Mato Grosso do Sul, Brazil
By Lunae Parracho
Three-year-old Sandriely has a look of suffering. She was born in the roadside camp along the same highway where her brother was run over by a truck. Her grandmother Damiana Cavanha, one of the few women chiefs among the Guarani Indians, has lost, beside her grandson, five other family members: one aunt died of poisoning from pesticides used on the neighboring sugar cane plantation, and her husband and three of their children were hit and killed by passing vehicles.
Damiana, Sandriely, and 23 other Guarani Kaiowa Indians are living in a makeshift camp along the shoulder of highway BR-463 in Mato Grosso do Sul since 2009. They settled here after their last failed attempt to take back their ancestral land, called Tekohá Apika’y. (Tekohá is loosely translated as ancestral land, and Apika’y, the name of that specific plot, means “those who wait.”) That was four years ago when they were expelled from their land by gunmen who shot one of them.
A federal prosecutor visited the camp back then, and wrote in a report, “Children, youths, adults and the elderly are subjected to degrading conditions against human dignity. The situation experienced by them is analogous to a refugee camp. They are like foreigners in their own country.”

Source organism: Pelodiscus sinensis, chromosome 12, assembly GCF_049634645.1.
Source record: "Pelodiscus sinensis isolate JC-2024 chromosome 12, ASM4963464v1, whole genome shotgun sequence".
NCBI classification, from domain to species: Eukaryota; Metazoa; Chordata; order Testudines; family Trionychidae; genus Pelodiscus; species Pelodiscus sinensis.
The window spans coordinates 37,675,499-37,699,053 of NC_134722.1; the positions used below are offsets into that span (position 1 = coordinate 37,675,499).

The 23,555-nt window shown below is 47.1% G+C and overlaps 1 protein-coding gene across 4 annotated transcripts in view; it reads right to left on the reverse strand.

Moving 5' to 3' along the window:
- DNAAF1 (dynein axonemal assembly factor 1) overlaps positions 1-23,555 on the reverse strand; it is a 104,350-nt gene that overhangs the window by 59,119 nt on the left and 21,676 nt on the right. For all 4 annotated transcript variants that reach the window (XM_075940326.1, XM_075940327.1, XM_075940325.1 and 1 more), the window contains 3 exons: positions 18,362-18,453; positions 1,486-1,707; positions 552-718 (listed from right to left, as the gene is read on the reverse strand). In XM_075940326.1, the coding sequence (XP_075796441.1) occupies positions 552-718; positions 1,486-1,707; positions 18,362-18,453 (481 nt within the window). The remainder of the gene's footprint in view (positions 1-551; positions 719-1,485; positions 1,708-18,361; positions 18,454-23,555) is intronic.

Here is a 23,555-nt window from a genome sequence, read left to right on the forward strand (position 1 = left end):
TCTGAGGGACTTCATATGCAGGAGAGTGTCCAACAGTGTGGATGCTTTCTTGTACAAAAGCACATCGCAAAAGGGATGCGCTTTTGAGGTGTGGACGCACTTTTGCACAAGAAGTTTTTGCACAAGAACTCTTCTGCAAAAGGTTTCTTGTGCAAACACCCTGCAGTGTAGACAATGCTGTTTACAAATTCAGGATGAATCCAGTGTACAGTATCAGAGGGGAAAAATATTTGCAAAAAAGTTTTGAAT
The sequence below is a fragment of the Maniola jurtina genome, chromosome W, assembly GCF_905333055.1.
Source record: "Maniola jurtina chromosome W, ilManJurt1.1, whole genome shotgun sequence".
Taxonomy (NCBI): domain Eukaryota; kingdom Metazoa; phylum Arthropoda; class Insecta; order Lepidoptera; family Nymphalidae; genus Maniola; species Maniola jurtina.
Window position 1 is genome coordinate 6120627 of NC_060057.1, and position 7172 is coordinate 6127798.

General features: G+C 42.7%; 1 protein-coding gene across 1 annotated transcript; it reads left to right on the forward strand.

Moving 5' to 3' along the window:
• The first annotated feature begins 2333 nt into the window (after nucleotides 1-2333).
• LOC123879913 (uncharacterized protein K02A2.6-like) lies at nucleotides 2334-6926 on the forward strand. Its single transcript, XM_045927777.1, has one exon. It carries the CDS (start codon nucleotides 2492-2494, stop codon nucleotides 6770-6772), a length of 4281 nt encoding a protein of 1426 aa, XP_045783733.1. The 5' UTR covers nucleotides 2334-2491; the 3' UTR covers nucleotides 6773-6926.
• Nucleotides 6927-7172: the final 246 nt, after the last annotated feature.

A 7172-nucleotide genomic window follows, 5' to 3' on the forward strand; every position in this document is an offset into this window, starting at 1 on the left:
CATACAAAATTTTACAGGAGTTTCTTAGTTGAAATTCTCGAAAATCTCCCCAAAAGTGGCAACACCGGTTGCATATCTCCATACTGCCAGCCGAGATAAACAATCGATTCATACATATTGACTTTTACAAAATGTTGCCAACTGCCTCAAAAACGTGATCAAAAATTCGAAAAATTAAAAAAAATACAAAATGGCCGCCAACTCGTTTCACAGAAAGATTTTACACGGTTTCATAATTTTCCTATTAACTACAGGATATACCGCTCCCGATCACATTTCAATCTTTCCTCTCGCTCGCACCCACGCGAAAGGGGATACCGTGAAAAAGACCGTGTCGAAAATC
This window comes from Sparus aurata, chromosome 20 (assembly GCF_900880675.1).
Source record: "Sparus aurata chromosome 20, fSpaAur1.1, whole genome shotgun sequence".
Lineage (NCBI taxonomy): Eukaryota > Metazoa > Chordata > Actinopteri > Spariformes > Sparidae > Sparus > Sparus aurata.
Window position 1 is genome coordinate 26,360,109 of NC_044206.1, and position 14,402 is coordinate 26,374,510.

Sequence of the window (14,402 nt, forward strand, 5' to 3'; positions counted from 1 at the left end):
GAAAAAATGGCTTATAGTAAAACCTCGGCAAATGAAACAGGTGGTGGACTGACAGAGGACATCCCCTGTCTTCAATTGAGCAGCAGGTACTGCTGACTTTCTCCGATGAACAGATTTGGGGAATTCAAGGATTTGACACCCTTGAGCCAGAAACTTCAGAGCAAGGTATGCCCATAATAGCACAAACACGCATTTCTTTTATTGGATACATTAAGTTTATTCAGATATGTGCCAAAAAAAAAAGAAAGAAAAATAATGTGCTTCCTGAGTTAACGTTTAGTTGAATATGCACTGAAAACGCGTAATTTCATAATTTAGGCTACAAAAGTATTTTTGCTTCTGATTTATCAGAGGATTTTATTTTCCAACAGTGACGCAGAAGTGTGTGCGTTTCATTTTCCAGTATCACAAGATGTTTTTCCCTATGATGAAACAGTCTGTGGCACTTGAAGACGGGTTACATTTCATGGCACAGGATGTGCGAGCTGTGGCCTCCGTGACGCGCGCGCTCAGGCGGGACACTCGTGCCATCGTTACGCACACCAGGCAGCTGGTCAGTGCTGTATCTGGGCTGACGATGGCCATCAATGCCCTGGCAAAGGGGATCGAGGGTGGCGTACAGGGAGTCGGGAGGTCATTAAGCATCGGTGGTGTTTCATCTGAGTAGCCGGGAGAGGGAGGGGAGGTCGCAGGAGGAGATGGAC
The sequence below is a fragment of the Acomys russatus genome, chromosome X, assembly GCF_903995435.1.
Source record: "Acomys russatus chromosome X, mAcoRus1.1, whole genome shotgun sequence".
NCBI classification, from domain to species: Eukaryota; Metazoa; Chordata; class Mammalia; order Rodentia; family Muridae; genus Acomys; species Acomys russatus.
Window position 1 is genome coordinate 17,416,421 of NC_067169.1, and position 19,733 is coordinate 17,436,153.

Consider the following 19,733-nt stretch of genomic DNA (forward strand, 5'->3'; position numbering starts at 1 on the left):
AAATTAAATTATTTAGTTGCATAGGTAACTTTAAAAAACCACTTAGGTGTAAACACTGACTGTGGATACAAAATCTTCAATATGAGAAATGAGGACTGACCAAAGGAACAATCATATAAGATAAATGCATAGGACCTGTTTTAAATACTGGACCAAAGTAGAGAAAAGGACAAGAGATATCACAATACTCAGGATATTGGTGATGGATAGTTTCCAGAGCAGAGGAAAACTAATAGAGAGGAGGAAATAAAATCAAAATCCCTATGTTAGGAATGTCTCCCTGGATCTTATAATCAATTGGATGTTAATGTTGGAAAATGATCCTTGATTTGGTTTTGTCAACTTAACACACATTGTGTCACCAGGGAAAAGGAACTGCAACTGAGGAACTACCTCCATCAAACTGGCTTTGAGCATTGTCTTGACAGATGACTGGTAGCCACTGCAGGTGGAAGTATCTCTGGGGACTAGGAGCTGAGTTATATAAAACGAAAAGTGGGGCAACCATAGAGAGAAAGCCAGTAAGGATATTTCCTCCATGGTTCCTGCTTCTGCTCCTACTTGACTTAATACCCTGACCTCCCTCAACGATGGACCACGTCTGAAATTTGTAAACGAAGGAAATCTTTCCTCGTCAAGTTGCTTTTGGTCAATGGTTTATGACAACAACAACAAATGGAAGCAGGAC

Four years later, nothing has changed in Tekohá Apika’y. The Indians continue living squeezed between the road and a sugar cane field which is part of the land they claim. Divided into eight huts, they do not have access to drinking water and depend on meager donations of food.
Their children show obvious signs of malnutrition. They live with the constant danger of trucks rumbling closely by them loaded with Brazil’s rich agricultural commodities, some of which were harvested from plantations on the very land they are claiming as ancestral.